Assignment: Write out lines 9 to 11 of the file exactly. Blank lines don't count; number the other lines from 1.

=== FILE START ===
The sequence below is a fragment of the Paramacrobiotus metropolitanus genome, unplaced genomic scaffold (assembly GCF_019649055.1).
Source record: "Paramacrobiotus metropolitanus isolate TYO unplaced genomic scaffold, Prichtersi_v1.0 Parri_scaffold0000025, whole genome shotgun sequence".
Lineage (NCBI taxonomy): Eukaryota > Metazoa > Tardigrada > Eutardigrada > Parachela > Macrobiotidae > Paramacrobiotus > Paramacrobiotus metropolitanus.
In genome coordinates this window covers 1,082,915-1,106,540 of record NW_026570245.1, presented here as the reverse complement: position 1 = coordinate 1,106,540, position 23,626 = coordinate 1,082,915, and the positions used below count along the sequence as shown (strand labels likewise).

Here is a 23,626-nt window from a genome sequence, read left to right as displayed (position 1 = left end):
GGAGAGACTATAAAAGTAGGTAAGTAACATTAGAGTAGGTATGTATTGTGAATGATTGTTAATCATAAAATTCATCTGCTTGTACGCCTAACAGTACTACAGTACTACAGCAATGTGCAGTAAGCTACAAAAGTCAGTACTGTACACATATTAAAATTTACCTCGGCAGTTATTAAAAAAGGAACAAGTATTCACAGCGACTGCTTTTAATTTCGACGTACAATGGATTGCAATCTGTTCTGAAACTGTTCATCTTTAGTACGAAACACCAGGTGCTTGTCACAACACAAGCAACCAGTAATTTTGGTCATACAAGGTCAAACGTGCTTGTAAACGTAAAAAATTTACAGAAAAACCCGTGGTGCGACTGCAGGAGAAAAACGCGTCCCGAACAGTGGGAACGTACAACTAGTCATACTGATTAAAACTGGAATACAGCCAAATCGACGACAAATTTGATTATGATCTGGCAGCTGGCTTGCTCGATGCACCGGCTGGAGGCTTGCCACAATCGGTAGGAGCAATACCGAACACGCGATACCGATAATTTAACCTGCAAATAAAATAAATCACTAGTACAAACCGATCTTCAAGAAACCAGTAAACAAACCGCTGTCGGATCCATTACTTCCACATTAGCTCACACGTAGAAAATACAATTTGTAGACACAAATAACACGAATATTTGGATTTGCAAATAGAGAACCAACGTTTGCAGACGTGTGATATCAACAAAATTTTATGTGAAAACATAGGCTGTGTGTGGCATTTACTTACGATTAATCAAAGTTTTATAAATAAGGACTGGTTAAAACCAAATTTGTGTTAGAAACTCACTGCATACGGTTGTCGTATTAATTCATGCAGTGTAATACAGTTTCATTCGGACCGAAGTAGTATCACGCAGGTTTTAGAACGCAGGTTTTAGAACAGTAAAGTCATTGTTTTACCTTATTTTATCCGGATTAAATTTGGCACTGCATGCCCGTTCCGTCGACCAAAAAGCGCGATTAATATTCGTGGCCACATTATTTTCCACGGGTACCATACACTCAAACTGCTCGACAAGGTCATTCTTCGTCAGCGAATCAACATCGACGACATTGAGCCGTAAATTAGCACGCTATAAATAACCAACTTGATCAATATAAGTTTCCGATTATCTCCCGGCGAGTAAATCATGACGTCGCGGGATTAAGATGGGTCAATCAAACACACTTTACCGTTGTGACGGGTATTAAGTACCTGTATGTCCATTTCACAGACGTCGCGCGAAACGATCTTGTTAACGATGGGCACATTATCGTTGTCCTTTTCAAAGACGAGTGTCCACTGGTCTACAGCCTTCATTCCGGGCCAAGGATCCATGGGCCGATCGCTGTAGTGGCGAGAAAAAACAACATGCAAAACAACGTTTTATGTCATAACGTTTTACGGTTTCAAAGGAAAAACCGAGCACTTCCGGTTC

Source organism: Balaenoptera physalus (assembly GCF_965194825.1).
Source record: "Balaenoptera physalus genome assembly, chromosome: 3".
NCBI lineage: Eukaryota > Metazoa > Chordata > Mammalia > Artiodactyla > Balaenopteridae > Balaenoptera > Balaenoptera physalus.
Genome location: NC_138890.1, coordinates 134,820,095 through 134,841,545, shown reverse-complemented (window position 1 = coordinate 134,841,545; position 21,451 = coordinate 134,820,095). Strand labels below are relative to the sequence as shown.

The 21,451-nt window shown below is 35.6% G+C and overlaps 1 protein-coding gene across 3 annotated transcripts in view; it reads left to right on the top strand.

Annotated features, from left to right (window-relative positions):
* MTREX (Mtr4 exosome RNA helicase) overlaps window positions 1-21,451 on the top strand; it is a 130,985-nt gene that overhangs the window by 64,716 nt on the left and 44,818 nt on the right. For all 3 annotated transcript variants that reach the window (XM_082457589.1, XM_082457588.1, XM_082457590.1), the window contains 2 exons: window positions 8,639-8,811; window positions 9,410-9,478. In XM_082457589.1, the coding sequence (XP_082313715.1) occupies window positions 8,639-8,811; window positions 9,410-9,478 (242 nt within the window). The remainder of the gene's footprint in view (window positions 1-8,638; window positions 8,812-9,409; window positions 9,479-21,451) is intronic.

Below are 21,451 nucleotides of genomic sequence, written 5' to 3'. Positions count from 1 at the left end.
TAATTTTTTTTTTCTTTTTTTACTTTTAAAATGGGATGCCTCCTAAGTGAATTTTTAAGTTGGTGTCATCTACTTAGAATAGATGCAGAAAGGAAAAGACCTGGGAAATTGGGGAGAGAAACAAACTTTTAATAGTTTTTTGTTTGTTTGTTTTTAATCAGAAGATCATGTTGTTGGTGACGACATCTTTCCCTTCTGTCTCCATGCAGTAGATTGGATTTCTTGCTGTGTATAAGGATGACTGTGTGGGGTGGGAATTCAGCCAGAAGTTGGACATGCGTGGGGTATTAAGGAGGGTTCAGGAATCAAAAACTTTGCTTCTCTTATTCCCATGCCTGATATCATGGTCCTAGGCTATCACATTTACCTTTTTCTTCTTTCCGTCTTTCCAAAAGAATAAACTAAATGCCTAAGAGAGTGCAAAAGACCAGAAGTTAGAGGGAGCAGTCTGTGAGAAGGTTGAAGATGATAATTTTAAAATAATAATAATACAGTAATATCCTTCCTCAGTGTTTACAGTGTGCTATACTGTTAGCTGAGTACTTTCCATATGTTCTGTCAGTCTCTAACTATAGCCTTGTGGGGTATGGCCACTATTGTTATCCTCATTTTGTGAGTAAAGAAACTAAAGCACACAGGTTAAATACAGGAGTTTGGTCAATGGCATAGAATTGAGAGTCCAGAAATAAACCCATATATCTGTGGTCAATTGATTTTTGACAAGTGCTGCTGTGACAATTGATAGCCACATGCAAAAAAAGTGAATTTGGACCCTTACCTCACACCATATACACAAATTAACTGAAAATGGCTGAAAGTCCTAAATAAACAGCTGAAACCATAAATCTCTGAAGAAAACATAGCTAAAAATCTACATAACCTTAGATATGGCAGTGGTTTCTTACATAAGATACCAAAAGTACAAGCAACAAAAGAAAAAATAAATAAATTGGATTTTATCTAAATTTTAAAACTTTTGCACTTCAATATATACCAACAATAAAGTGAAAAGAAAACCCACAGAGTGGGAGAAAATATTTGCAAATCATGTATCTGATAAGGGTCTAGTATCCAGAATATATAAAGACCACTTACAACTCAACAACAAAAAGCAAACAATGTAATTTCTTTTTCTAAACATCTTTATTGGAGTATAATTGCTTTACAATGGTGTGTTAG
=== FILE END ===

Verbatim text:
NCBI lineage: Eukaryota > Metazoa > Chordata > Mammalia > Artiodactyla > Balaenopteridae > Balaenoptera > Balaenoptera physalus.
Genome location: NC_138890.1, coordinates 134,820,095 through 134,841,545, shown reverse-complemented (window position 1 = coordinate 134,841,545; position 21,451 = coordinate 134,820,095). Strand labels below are relative to the sequence as shown.

The 21,451-nt window shown below is 35.6% G+C and overlaps 1 protein-coding gene across 3 annotated transcripts in view; it reads left to right on the top strand.